How to prepare for your Child’s Ear Tube Surgery
When preparing yourself for your child surgery you have to remember that you will go through several different processes. These include pre-op, the surgery, and post-op.
During the pre-op process your child doctor may require some routine blood work and this should be done several days prior to the actually surgery date. You will also need to preregister your child; this includes providing insurance information and filling out a health history. During this time you will also receive education and teaching on the ins and outs of the surgery. You will also receive the time to arrive at the hospital on the day of the surgery. On the day of the surgery the pre-op process continues with the nurse reviewing the health history. The nurse will also obtain vital signs. The anesthesiologist will also pay you a visit and order medication to help sedate your child. This medication is usually Versed. After you child takes this medication it is important to keep your child in the bed because they will be very loopy. Your child may have to have an IV. Most hospitals do not start the IV on children until they are in the holding area and are sedated.
The next process is the surgery itself, which only takes about fifteen minutes but can feel like a life time. During the myringotomy a tiny incision is made in the eardrum to allow all of the fluid to drain. During this time they will clean out your child ear and try to get all of the fluid out. Then they take the tympanostomy tube and insert it into the incision of the eardrum. The tympanostoomy tube is a very small tube and is used to keep the incision open to allow for continued drainage.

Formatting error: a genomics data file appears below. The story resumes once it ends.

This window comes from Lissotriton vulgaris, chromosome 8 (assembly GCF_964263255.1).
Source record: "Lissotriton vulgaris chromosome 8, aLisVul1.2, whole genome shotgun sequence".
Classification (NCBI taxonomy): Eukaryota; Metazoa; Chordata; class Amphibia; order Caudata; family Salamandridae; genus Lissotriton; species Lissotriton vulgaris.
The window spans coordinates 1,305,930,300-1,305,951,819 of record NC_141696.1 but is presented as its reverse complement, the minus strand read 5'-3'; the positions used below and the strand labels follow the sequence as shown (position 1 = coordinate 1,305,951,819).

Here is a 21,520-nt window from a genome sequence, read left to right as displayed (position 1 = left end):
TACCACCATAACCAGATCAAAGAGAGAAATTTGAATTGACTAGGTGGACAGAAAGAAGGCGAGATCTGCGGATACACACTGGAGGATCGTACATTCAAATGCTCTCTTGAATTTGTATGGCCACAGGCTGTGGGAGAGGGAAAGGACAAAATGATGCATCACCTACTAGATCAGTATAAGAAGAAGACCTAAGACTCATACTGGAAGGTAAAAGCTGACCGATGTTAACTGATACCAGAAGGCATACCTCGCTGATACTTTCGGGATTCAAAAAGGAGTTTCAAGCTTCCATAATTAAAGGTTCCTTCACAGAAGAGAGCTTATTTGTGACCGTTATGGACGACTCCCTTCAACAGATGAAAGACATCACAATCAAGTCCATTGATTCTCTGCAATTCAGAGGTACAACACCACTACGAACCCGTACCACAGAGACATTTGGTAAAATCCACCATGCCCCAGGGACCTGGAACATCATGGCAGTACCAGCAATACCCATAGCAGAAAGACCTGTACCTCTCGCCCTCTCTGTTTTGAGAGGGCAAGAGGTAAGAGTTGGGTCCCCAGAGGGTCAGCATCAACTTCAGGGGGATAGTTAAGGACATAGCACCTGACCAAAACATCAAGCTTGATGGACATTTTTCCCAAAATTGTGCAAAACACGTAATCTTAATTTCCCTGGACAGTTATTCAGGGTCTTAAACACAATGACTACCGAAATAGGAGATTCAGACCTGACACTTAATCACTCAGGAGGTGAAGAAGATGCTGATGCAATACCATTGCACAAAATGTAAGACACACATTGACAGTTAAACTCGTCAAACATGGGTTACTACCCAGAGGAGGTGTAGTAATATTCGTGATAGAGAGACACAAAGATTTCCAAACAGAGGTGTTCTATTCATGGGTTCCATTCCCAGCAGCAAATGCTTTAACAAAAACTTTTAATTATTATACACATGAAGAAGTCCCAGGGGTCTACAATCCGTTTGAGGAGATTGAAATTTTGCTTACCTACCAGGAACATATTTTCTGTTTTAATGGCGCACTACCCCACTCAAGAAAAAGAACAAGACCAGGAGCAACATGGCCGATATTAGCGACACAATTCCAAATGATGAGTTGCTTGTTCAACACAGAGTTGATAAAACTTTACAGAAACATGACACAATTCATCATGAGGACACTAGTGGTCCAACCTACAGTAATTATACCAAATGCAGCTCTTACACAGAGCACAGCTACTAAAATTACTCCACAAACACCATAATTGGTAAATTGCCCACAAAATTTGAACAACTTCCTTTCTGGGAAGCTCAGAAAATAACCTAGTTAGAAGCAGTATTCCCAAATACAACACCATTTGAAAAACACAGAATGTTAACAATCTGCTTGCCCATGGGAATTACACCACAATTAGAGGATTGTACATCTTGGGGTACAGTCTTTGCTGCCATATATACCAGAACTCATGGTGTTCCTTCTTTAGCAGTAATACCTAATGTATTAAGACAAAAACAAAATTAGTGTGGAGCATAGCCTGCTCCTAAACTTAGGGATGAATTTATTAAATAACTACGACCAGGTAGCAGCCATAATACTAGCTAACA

After the surgery is complete someone from the surgery team will bring your child to you. This starts the post-op phase. Your child may wake up from surgery and be in a pleasant mood or they could be ill as a hornet. It is important to prepare yourself for the bad. You will need to remember that the anesthesia can cause this and it is not necessary their ears that are hurting. They are just plain mad that this has happened to them. You will notice that they will have cotton ball in their ears and may notice a small amount of blood or other drainage coming from them. This is all ok. During this time you will also need to try to get your child to drink a little. But you need to take this slow as some may have nausea from the anesthesia. Some hospitals require that your child be able to go to the bathroom before they will discontinue the IV or allow you to take your child home.
Before taking your child home you will be given discharge instructions, your follow up appointment and a prescription for ear drops that you will need to insert into your child’s ear several times a day for the next ten days.